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“New decade, new rules” proclaims the poster for Scream 4, released in 2011, only 15 years after the original. I was looking forward to these new rules. I loved Randy’s rules of horror movies in the first three films, so I couldn’t wait to see what these rules were. Turns out, it’s not so much the rules or the story that changed. Scream 4 is the same whodunit of years past, except the acting is worse and no one cares who Ghostface is anymore because the plot is tired.

In the new decade, Sidney Prescott is a famous author, having written down her survival stories, and Dewey and Gale are married and living back in Woodsboro. Dewey is now the sheriff and Gale is struggling to discover a career niche now that she’s given up reporting/gossiping/capitalizing off of others’ grief. On the anniversary of the Woodsboro murders, Sidney is back in town on her book tour. While there, local high schoolers beginning dying and the return of Ghostface arrives. Sidney stays at the home of her aunt and cousin while she attempts to prevent Ghostface from murdering the entire town.

A new decade means appealing to an entirely new audience. This film keeps tradition by featuring B-list actors who are young and popular right now. The thing is, viewers who really like Emma Roberts probably weren’t old enough to even watch the original Scream. So, Kevin Williamson needed to write the same Scooby Doo whodunit, but make it appeal to today’s audience. This is achieved in a few different ways, namely by allowing Ghostface to terrorize teens through not only phone calls, but texting and Facebook as well. The movie also has a “Randy-like” character obsessed with horror films and determined to document his entire life via a video camera he attaches to his head. Even Ghostface gets in on the technology upgrade by using camera feeds and video to his advantage. Ultimately, the story is the same though, and no amount of self-awareness can keep the idea fresh. It’s not for trying, though. The film updates the horror movies it talks about to more recent selections and it even pays homage to the first Scream, which is for all intents and purposes, a classic now. As a viewer, though, I felt as though the passion was finally, finally gone.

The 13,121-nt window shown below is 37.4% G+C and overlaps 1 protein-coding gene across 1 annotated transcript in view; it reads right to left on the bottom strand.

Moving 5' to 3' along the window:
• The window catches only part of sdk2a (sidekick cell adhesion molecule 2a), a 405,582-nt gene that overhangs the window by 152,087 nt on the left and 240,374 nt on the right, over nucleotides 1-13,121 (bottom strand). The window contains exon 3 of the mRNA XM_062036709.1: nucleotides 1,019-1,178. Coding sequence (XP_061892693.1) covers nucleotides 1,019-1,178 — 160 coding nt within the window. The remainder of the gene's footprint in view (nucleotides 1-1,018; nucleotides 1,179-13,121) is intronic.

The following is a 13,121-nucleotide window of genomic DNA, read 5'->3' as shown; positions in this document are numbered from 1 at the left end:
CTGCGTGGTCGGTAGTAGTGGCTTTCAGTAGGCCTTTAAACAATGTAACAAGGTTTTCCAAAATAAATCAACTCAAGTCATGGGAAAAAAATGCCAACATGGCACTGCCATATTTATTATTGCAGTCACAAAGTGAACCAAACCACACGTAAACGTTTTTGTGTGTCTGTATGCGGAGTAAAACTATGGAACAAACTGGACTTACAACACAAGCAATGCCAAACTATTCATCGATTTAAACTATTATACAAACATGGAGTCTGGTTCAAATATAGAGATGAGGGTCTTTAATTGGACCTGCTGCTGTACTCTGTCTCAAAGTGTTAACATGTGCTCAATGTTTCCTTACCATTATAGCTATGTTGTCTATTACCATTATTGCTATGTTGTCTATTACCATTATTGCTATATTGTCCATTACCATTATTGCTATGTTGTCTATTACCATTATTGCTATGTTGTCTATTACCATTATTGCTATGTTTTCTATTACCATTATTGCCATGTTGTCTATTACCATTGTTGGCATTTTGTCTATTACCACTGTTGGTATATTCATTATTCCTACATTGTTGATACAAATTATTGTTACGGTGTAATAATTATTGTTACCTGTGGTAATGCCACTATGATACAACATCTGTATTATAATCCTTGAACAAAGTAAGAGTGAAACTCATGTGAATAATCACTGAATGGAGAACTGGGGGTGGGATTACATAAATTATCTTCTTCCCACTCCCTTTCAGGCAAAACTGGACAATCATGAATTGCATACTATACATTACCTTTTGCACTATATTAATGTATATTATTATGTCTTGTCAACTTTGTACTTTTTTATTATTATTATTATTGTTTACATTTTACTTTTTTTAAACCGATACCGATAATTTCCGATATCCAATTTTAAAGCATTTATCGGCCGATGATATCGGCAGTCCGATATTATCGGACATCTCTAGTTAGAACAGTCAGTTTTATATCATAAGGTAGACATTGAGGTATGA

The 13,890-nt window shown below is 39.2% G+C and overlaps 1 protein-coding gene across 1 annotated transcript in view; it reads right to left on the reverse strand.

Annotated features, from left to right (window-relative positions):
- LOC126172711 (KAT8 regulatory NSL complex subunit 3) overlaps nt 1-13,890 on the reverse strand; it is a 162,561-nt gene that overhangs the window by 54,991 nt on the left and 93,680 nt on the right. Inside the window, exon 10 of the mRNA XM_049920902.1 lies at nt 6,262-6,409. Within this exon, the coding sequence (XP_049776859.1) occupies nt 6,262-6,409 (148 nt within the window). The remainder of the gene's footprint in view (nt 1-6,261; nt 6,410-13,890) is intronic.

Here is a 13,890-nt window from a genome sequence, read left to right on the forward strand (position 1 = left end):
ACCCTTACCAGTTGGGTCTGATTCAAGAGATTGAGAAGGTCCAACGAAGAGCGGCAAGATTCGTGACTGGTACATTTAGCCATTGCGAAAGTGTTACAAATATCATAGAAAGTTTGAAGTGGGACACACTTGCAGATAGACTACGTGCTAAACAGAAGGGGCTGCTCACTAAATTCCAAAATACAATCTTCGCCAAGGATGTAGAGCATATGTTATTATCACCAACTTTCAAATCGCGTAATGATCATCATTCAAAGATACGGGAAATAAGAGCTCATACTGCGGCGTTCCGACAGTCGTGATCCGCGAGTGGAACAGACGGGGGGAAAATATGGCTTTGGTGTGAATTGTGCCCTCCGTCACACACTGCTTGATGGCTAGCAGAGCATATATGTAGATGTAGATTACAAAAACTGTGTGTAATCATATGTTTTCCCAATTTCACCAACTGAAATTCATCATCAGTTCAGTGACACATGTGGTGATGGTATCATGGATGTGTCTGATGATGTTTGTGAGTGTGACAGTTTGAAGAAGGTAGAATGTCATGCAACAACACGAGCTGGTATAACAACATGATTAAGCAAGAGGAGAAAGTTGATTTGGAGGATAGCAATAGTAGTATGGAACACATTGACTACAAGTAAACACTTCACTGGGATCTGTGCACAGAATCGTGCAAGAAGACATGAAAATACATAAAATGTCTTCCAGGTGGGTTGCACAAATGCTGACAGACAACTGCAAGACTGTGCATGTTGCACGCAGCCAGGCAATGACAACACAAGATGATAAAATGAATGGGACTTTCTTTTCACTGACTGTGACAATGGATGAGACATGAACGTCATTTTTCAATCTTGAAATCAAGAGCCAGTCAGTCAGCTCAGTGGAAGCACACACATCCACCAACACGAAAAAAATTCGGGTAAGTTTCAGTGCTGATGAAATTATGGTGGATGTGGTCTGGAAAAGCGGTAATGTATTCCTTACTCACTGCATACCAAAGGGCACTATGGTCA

In each of the previous Scream films, the villain uncovered at the end always had a strong motive for what they were doing. The motives may have been a little far-fetched or seemed too easy, but they were strong and believable enough. This was the first film where I was less than impressed with the killer’s motive. Williamson attempted to save the weak motive by giving it higher purpose and using it to comment on today’s society (typical Scream) but it wasn’t enough for me. The motive was whiney and weak. This film was the goriest of them all, and I appreciated that, but it still managed to be boring. Even Sidney seemed bored this time around; her approach to most of the killing seemed robotic. I mean, I know she’s done this before, but c’mon, put your heart into it.

I will forever admire the Scream franchise for creating a story that not only falls under the horror genre, but also shows respect and criticism for it. Few films can be both a serious (or semi-serious) horror and also a mockumentary. It’s a fine line and you could end up on the other side, i.e. Zombieland, which is too funny to be a horror. That being said, this idea only works for so long. I think even Wes Craven knew it was stupid to keep making this film and knew that he was in essence, destroying the original idea. But, this is what horror franchises do, so why not comment on that? He even gets the last word in, which I think we can all agree with, by having his protagonist yell, “You forgot the first rule of remakes, don’t fuck with the original.”

If you liked Scream 4, you might also like Scream, Halloween and House at the End of the Street.